It is true that the lower strata of a society are more interiorized into the “body” than the upper strata. The upper strata of the society could be more interiorized into “self” though. Only in highly developed cultures we may see more reality-centric approach to life.

    • Chris Thompson  On June 1, 2014 at 3:33 PM

      It takes time, discretionary time to study and to create art, or to think and research and to do new science. It is hard for field hands to have energy for personal enhancement or scientific research at the end of the work day.

      • vinaire  On June 1, 2014 at 4:58 PM

        It should be possible to make one reality-centric during one’s schooling up to High School.

  • vinaire  On June 1, 2014 at 11:56 AM

    He dislikes the ideal of equality, and argues with Plato that the equality of unequals is inequality. Nevertheless he does not quite sell himself to aristocracy; he knows that history has tried it and found its virtues very well balanced by its defects; that it closes career to unpedigreed talent, that it chokes the growth, in all but a narrow line, of just those superiorities and values that aristocracy would, in theory, develop and use. It makes for culture, but also it makes for tyranny; the slavery of millions pays for the liberty of a few. The first principle of politics should be that a society is to be judged by the measure in which it enhances the life and capacities of its constituent individuals; “but for the excellence of the typical single life no nation deserves to be remembered more than the sands of the sea.” From this point of view, democracy is a great improvement on aristocracy. But it too has its evils; not merely its corruption and its incompetence, but worse, its own peculiar tyranny, the fetich of uniformity. “There is no tyranny so hateful as a vulgar, anonymous tyranny. It is all-permeating, all-thwarting; it blasts every budding novelty and sprig of genius with its omnipresent and fierce stupidity.”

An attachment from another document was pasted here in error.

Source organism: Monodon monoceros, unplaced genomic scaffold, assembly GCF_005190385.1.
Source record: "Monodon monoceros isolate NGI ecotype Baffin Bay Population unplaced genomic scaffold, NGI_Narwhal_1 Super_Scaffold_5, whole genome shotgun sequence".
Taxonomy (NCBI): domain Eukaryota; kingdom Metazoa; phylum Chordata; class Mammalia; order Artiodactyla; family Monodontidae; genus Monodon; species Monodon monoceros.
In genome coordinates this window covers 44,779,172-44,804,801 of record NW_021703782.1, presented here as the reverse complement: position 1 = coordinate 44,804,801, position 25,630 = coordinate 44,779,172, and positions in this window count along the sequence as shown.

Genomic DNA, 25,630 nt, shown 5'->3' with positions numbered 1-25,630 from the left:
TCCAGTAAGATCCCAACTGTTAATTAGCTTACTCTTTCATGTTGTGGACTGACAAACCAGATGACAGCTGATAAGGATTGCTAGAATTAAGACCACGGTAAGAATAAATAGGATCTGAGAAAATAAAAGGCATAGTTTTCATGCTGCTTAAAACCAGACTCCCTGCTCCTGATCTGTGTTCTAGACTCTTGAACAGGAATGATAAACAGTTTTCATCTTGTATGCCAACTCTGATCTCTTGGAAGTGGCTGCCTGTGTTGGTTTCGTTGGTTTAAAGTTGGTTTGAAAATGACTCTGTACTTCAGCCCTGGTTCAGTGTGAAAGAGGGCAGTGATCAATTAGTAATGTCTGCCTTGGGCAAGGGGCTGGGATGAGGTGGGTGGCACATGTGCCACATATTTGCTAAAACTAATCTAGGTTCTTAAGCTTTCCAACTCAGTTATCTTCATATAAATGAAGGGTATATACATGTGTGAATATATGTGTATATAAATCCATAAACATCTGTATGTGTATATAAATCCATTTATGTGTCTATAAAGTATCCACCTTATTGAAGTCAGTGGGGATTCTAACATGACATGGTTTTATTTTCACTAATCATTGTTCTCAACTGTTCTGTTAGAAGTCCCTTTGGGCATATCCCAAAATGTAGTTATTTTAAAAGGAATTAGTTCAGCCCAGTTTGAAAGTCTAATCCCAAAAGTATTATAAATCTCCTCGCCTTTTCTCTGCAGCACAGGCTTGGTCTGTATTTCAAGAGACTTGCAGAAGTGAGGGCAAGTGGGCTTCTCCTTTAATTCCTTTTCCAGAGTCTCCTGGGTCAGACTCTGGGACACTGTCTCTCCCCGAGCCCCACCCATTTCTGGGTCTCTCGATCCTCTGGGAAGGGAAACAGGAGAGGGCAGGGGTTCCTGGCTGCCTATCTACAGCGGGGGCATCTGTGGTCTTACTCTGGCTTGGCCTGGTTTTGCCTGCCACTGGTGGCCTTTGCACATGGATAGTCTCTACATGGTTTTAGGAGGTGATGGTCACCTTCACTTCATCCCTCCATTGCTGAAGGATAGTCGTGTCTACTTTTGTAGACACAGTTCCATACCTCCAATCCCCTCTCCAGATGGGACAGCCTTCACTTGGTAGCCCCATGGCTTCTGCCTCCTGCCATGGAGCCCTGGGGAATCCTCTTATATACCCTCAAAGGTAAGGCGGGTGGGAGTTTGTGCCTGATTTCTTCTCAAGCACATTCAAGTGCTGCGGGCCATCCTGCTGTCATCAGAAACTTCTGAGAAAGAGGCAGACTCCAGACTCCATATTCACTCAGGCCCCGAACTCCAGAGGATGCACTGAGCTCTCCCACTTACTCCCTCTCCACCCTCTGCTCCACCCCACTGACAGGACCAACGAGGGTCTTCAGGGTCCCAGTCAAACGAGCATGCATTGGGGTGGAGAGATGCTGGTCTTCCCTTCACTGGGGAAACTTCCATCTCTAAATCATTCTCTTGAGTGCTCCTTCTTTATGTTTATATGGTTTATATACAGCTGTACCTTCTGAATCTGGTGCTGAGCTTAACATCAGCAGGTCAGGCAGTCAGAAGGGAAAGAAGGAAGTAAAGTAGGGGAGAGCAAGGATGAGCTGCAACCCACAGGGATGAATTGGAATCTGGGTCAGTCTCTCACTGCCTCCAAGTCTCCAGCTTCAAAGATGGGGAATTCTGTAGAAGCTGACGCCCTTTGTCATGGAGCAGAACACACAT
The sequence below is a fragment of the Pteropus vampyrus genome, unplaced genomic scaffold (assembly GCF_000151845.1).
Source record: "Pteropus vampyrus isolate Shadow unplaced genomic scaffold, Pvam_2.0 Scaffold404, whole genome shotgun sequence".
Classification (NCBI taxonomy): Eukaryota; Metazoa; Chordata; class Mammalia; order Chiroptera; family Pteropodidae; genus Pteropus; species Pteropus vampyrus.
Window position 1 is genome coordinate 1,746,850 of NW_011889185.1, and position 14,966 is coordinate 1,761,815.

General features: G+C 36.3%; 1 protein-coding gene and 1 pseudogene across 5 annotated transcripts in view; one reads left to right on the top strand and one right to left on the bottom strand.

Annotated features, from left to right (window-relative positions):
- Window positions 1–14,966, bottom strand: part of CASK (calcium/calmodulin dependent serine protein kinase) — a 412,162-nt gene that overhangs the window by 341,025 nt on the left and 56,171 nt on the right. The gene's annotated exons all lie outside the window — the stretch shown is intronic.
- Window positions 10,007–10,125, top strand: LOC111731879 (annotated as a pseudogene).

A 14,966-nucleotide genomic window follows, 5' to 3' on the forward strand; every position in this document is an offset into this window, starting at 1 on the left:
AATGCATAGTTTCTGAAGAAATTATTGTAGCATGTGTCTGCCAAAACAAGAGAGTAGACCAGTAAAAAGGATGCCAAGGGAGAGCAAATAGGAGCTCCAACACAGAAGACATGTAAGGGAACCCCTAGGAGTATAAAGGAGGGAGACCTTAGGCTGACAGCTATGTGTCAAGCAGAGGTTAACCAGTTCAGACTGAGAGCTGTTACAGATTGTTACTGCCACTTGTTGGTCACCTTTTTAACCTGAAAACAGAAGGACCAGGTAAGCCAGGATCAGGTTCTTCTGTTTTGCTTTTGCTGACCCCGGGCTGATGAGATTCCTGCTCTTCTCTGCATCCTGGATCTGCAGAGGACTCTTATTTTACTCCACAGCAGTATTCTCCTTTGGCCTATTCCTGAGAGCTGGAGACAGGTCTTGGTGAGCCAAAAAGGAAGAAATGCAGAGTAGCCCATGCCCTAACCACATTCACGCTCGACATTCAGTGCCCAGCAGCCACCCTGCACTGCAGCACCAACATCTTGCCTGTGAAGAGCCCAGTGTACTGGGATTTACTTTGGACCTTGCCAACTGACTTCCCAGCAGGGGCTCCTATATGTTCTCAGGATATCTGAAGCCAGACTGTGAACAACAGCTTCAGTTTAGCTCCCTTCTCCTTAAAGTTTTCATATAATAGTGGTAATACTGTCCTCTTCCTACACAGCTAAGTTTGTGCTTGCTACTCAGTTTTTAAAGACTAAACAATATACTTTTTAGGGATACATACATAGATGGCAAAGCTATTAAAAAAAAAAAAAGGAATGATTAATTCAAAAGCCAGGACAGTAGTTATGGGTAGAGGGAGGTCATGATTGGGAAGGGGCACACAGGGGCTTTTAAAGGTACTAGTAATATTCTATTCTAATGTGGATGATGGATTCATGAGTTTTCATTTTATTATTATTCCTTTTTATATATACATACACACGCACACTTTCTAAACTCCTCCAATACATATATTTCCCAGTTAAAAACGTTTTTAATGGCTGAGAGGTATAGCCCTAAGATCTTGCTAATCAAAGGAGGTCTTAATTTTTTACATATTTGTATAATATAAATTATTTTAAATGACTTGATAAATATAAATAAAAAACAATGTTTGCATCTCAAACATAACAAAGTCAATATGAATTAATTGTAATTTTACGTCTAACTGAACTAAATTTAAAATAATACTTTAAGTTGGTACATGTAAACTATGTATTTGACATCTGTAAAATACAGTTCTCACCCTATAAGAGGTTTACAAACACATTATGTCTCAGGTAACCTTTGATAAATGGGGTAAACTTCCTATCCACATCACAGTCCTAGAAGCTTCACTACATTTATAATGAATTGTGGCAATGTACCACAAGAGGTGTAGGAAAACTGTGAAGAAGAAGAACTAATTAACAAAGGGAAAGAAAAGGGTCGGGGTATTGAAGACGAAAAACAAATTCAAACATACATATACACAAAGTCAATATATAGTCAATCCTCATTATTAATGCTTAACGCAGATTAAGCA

This is an interesting commentary on Aristocracy and Democracy. It makes much sense. Democracy would improve only with education.

    • Chris Thompson  On June 1, 2014 at 3:57 PM

      . . . and yet to me, “lettered individualism” seems to be the new aristocracy. Like Scientology, this new aristocracy pledges itself to beautiful and poetic platitudes yet do not cut their own lawns nor clean their own toilets.

      • vinaire  On June 1, 2014 at 5:21 PM

        Well, if they are contributing to the society in a more brainy way for which they are being compensated enough to hire people to cut their lawns and clean their toilets for them, then that is normal.

    • Chris Thompson  On June 1, 2014 at 4:02 PM